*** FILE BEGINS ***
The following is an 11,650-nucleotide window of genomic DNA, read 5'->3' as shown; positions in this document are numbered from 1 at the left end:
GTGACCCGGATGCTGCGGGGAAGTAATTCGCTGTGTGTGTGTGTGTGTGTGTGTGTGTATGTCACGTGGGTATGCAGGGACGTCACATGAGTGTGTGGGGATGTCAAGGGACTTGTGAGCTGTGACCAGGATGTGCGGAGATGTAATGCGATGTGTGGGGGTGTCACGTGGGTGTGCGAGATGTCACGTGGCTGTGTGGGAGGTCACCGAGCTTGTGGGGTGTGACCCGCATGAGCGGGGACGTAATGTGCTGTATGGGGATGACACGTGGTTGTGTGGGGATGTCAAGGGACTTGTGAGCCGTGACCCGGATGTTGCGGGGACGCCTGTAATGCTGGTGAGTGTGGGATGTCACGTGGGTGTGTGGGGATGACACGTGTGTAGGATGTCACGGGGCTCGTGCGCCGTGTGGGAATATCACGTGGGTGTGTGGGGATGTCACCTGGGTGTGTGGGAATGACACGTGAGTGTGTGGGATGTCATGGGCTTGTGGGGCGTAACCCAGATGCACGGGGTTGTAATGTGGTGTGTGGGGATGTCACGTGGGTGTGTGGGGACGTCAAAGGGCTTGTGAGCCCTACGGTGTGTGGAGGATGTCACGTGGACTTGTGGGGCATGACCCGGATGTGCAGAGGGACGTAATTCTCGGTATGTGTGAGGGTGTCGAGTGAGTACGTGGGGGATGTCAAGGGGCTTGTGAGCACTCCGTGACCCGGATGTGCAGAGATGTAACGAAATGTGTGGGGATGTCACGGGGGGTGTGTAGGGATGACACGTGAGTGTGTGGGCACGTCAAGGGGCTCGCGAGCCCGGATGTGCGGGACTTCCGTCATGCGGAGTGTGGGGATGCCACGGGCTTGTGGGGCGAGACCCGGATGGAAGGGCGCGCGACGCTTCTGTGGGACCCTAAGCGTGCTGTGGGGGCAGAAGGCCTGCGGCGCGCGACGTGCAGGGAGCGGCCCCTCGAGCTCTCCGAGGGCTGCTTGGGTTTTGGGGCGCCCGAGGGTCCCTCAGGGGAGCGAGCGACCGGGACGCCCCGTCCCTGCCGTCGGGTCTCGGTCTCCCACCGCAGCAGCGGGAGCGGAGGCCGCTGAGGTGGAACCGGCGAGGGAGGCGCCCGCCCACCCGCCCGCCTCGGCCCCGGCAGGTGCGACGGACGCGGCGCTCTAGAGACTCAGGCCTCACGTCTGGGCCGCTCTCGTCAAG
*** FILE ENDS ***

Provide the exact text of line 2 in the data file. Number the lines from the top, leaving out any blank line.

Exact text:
GTGACCCGGATGCTGCGGGGAAGTAATTCGCTGTGTGTGTGTGTGTGTGTGTGTGTGTATGTCACGTGGGTATGCAGGGACGTCACATGAGTGTGTGGGGATGTCAAGGGACTTGTGAGCTGTGACCAGGATGTGCGGAGATGTAATGCGATGTGTGGGGGTGTCACGTGGGTGTGCGAGATGTCACGTGGCTGTGTGGGAGGTCACCGAGCTTGTGGGGTGTGACCCGCATGAGCGGGGACGTAATGTGCTGTATGGGGATGACACGTGGTTGTGTGGGGATGTCAAGGGACTTGTGAGCCGTGACCCGGATGTTGCGGGGACGCCTGTAATGCTGGTGAGTGTGGGATGTCACGTGGGTGTGTGGGGATGACACGTGTGTAGGATGTCACGGGGCTCGTGCGCCGTGTGGGAATATCACGTGGGTGTGTGGGGATGTCACCTGGGTGTGTGGGAATGACACGTGAGTGTGTGGGATGTCATGGGCTTGTGGGGCGTAACCCAGATGCACGGGGTTGTAATGTGGTGTGTGGGGATGTCACGTGGGTGTGTGGGGACGTCAAAGGGCTTGTGAGCCCTACGGTGTGTGGAGGATGTCACGTGGACTTGTGGGGCATGACCCGGATGTGCAGAGGGACGTAATTCTCGGTATGTGTGAGGGTGTCGAGTGAGTACGTGGGGGATGTCAAGGGGCTTGTGAGCACTCCGTGACCCGGATGTGCAGAGATGTAACGAAATGTGTGGGGATGTCACGGGGGGTGTGTAGGGATGACACGTGAGTGTGTGGGCACGTCAAGGGGCTCGCGAGCCCGGATGTGCGGGACTTCCGTCATGCGGAGTGTGGGGATGCCACGGGCTTGTGGGGCGAGACCCGGATGGAAGGGCGCGCGACGCTTCTGTGGGACCCTAAGCGTGCTGTGGGGGCAGAAGGCCTGCGGCGCGCGACGTGCAGGGAGCGGCCCCTCGAGCTCTCCGAGGGCTGCTTGGGTTTTGGGGCGCCCGAGGGTCCCTCAGGGGAGCGAGCGACCGGGACGCCCCGTCCCTGCCGTCGGGTCTCGGTCTCCCACCGCAGCAGCGGGAGCGGAGGCCGCTGAGGTGGAACCGGCGAGGGAGGCGCCCGCCCACCCGCCCGCCTCGGCCCCGGCAGGTGCGACGGACGCGGCGCTCTAGAGACTCAGGCCTCACGTCTGGGCCGCTCTCGTCAAG